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The Federal Rule of Evidence 902 Amendments in Under 4 Minutes

Authenticity v. Admissibility: What’s the Take Away?

The new amendments to the Federal Rules of Evidence went into effect on December 1, 2016 with the goal making evidentiary authentication easier for certain kinds of electronic evidence. In particular, Rule 902(13) and (14) created two additional categories of self-authenticating evidence: 1) Records Generated by an Electronic Process or System and 2) Data Copied from an Electronic Device, Storage Medium, or File.  The new amendments do not change the standards for authentication of electronic evidence – they just change the manner of authentication. Moreover, parties are still free to object to the admissibility of evidence notwithstanding its authenticity.

Why did they amend the rules?  

In order for evidence to be admissible, the party offering that evidence must provide evidence of authenticity “sufficient to support a finding that the item is what the proponent claims it is.”  See Rule 901(a).  Prior to the amendments, electronic evidence could only be authenticated under Rule 901 by calling a witness to testify to authenticity.  This was very inefficient and likely added unnecessary costs to litigation.  Indeed, the Advisory Committee found that

“[T]he types of electronic evidence covered by the two proposed rules are rarely the subject of a legitimate authenticity dispute, but it is often the case that the proponent is nonetheless forced to produce an authentication witness, incurring expense and inconvenience — and often, at the last minute, opposing counsel ends up stipulating to authenticity in any event.”

How is electronic evidence authenticated after the amendment?

The Committee Notes provide the following example. Where data from an electronic device is submitted as evidence, it can now be authenticated by “a certification of a qualified person” that the proffered item is identical to the original. This can be achieved by using technology such as a hash function that creates a hash value for every file. The Committee Notes describes a hash value as “a number that is often represented as a sequence of characters and is produced by an algorithm based upon the digital contents of a drive, medium, or file. If the hash values for the original and copy are different, then the copy is not identical to the original. If the hash values for the original and copy are the same, it is highly improbable that the original and copy are not identical.” ESI can be self-authenticated where “identical hash values for the original and copy reliably attest to the fact that they are exact duplicates.”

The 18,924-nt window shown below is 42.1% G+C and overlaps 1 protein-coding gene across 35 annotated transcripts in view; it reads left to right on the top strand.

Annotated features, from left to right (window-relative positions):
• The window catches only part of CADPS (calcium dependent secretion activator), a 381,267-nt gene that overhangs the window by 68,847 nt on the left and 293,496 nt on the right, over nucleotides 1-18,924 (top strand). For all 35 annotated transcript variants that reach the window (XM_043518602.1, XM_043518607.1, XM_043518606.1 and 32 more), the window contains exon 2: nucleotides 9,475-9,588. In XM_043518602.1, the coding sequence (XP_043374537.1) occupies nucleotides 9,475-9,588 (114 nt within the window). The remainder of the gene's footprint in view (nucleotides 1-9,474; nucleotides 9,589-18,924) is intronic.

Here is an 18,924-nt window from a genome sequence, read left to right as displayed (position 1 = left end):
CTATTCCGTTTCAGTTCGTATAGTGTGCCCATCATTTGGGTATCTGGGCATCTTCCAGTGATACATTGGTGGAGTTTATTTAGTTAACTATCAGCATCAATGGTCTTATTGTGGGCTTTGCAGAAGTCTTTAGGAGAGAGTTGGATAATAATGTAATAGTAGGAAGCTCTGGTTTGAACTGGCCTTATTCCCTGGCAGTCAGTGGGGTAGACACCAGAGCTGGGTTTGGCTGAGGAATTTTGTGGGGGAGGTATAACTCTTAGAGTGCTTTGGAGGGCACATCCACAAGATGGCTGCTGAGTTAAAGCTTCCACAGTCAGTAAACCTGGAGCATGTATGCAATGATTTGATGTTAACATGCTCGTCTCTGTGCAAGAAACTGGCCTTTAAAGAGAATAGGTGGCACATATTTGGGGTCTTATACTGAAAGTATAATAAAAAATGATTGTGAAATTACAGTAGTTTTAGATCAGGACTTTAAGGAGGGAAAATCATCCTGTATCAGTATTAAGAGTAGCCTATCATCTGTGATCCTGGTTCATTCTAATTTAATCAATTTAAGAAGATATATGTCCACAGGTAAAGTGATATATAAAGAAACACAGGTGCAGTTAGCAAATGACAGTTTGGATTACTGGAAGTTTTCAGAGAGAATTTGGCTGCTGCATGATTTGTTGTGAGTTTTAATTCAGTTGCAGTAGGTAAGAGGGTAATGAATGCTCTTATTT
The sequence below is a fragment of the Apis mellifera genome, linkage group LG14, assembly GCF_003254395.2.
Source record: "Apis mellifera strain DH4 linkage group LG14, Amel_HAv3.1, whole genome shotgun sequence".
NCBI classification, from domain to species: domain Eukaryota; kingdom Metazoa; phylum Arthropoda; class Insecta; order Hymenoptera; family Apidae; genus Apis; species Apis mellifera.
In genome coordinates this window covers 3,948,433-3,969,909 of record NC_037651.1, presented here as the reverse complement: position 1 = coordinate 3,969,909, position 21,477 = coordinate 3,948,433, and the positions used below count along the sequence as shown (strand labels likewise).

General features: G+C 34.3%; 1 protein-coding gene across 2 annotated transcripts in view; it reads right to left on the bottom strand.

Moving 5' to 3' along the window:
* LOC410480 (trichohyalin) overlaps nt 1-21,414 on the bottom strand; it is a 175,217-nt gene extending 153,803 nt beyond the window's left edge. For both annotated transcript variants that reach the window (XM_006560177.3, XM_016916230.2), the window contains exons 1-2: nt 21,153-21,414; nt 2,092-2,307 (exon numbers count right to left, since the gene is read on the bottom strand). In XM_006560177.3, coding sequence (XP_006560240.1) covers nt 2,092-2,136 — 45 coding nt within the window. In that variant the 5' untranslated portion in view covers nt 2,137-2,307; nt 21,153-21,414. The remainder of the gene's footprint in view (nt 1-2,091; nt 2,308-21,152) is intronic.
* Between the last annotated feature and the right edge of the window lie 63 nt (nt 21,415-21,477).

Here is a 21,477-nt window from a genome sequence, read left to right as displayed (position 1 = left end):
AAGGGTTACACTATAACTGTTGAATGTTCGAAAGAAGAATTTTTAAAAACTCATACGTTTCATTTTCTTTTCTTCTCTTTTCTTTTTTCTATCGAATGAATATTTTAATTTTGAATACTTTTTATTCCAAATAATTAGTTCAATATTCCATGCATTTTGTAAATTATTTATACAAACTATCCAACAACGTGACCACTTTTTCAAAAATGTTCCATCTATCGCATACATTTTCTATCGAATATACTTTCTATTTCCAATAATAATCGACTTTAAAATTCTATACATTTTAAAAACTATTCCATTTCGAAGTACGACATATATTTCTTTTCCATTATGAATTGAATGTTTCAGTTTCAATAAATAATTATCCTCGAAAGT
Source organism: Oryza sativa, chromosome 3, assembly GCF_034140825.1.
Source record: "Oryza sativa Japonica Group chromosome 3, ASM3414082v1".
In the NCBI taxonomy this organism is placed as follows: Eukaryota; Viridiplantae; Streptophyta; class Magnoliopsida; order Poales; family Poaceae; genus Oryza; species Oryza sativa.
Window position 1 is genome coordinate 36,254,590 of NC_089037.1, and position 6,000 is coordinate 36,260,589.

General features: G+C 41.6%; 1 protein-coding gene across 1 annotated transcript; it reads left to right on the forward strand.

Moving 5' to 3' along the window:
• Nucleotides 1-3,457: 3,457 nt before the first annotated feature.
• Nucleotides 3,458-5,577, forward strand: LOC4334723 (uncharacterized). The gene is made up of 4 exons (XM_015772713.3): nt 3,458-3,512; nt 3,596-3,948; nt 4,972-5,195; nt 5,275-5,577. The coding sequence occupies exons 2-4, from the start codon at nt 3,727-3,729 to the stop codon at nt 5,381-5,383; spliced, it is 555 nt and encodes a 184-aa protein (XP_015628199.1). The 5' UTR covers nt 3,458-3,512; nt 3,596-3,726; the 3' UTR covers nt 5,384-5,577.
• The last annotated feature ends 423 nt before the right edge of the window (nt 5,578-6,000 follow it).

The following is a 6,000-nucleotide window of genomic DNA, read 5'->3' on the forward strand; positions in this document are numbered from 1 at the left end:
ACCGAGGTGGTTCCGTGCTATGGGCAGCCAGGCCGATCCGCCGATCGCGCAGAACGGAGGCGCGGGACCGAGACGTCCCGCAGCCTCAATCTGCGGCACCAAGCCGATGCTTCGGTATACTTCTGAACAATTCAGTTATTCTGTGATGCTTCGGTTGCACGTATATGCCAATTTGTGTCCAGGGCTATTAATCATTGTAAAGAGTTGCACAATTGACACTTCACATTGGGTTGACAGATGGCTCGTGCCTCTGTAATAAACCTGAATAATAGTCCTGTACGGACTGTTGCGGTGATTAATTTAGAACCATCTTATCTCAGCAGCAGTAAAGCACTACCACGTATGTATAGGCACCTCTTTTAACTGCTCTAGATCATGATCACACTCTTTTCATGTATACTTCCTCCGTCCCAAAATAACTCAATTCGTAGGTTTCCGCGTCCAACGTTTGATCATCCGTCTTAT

What are the new rules after the amendment?

FRE902(13) Certified Records Generated by an Electronic Process or System. A record generated by an electronic process or system that produces an accurate result, as shown by a certification of a qualified person that complies with the certification requirements of Rule 902(11) or (12). The proponent must also meet the notice requirements of Rule 902(11).

FRE902(14) Certified Data Copied from an Electronic Device, Storage Medium, or File. Data copied from an electronic device, storage medium, or file, if authenticated by a process of digital identification, as shown by a certification of a qualified person that complies with the certification requirements of Rule 902(11) or (12). The proponent also must meet the notice requirements of Rule 902 (11).

Is self-authenticated evidence automatically admissible?

No, it is not. While evidence may be authentic, the Rule 902 amendments do not change the standard for admissibility. Parties remain “free to object to admissibility of the proffered item on other grounds — including hearsay, relevance, or in criminal cases the right to confrontation.” For example, even if a certification from a qualified person establishes that a webpage or social media post is authentic, parties can object that the content was not actually authored by that person.

What’s the bottom line?

The new amendments do not change the standards for authentication of electronic evidence, but the new rules do provide some clarity for attorneys seeking to admit ESI into evidence:  preserving data using forensically sound procedures through a qualified digital forensic examiner can eliminate unnecessary costs and burden.

Where can I learn more?

For a comprehensive and detailed exposition regarding the admissibility of evidence, refer to Best Practices for Authenticating Digital Evidence by Judge Paul W. Grimm. Judge Grimm discusses the requirements for authentication for ESI from emails, text messages, chat programs, websites and social media.

 

About The Author

Kinny Chan Headshot

Kinny Chan, Chief Strategy Officer

Kinny Chan (@kinnychan) is the Chief Strategy Officer at Precision Discovery. He is a lawyer and eDiscovery enthusiast. He enjoys taking complex challenges and explaining them in simple and understandable terms. He is inspired by the intersection between technology, business and the law.

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